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Cholera is a disease that can cause severe diarrhea and vomiting. If it isn't treated quickly, it can lead to dehydration and even death. About 100,000-130,000 people are thought to die from cholera each year, almost all of them in countries where the disease is common.
Cholera is caused by bacteria, and spread through contaminated food or water. It isn't usually spread directly from person to person, but it can be spread through contact with the feces of an infected person.
Cholera is very rare among U.S. citizens. It is a risk mostly to people traveling in countries where the disease is common (mainly Haiti, and parts of Africa, Asia, and the Pacific). It has also occurred in the United States among people eating raw or undercooked seafood from the Gulf Coast.
Being careful about what you eat and drink while traveling, and practicing good personal hygiene, can help prevent waterborne and foodborne diseases, including cholera. For someone who has been infected, rehydration (replacing water and chemicals lost through diarrhea or vomiting) can greatly reduce the chance of dying. Vaccination can reduce the risk of getting sick from cholera.
The cholera vaccine used in the United States is an oral (swallowed) vaccine. Only one dose is needed. Booster doses are not recommended at this time.
Most travelers do not need cholera vaccine. If you are an adult 18 through 64 years old traveling to an area where people are getting infected with cholera, your health care provider might recommend the vaccine for you.
In clinical studies, cholera vaccine was very effective in preventing severe or life-threatening cholera. However, it is not 100% effective against cholera and does not protect from other foodborne or waterborne diseases. Cholera vaccine is not a substitute for being careful about what you eat or drink.
Tell the person who is giving you the vaccine:
Always wash your hands thoroughly after using the bathroom and before preparing or handling food. Cholera vaccine can be shed in feces for at least 7 days.
If you have a mild illness, like a cold, you can probably get the vaccine today. If you are moderately or severely ill, your doctor might recommend waiting until you recover.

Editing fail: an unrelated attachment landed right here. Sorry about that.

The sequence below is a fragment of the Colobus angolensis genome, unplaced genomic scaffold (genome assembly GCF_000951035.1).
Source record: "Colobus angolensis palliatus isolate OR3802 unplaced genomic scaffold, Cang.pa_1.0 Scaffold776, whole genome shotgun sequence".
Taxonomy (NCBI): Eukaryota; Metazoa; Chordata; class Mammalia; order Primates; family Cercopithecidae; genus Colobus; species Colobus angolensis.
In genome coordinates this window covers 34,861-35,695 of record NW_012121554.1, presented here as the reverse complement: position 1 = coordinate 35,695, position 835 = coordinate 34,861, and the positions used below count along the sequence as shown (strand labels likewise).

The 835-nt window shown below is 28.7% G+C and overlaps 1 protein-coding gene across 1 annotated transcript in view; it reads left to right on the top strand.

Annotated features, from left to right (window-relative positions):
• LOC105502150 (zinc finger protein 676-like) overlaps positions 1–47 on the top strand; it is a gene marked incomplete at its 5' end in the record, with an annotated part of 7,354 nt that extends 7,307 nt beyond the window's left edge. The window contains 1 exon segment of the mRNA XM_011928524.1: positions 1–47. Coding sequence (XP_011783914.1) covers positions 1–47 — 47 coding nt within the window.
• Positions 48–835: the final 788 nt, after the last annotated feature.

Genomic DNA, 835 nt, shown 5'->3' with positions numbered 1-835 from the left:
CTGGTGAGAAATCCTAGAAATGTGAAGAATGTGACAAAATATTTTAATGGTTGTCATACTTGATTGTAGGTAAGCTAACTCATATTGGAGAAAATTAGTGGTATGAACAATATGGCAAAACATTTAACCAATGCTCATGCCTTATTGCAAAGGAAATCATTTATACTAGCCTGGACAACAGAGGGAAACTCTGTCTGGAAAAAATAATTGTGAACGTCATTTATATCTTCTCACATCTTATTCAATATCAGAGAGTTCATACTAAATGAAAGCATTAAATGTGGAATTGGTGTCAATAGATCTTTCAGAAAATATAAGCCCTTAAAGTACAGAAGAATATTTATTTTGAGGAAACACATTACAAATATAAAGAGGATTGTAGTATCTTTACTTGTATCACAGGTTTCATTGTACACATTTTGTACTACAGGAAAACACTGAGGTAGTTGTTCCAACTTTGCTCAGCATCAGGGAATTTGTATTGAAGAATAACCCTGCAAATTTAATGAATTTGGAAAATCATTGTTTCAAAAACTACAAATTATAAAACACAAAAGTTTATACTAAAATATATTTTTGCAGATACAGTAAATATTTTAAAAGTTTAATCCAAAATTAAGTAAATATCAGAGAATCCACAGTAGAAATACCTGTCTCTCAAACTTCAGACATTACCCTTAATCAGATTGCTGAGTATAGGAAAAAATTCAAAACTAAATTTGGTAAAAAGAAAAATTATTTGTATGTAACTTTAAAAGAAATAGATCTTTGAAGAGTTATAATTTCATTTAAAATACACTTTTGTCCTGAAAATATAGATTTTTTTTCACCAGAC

With any medicine, including vaccines, there is a chance of reactions. These are usually mild and go away on their own within a few days, but serious reactions are also possible.
Some people have mild problems following cholera vaccination. These include:
No serious problems reported after cholera vaccine were considered related to the vaccine.
Any medication can cause a severe allergic reaction. Such reactions from a vaccine are very rare, estimated at about 1 in a million doses, and would happen within a few minutes to a few hours after the vaccination.
As with any medicine, there is a very remote chance of a vaccine causing a serious injury or death.
The safety of vaccines is always being monitored. For more information, visit: www.cdc.gov/vaccinesafety/
Signs of a severe allergic reaction can include hives, swelling of the face and throat, difficulty breathing, a fast heartbeat, dizziness, and weakness. These would usually start a few minutes to a few hours after the vaccination.
Afterward, the reaction should be reported to the Vaccine Adverse Event Reporting System (VAERS). Your doctor should file this report, or you can do it yourself through the VAERS website at www.vaers.hhs.gov, or by calling 1-800-822-7967.
VAERS does not give medical advice.
Vaccine Information Statement
42 U.S.C. § 300aa-26
Department of Health and Human Services
Centers for Disease Control and Prevention
Many Vaccine Information Statements are available in Spanish and other languages. See www.immunize.org/vis.
Hojas de Información Sobre Vacunas están disponibles en Español y en muchos otros idiomas. Visite www.immunize.org/vis.
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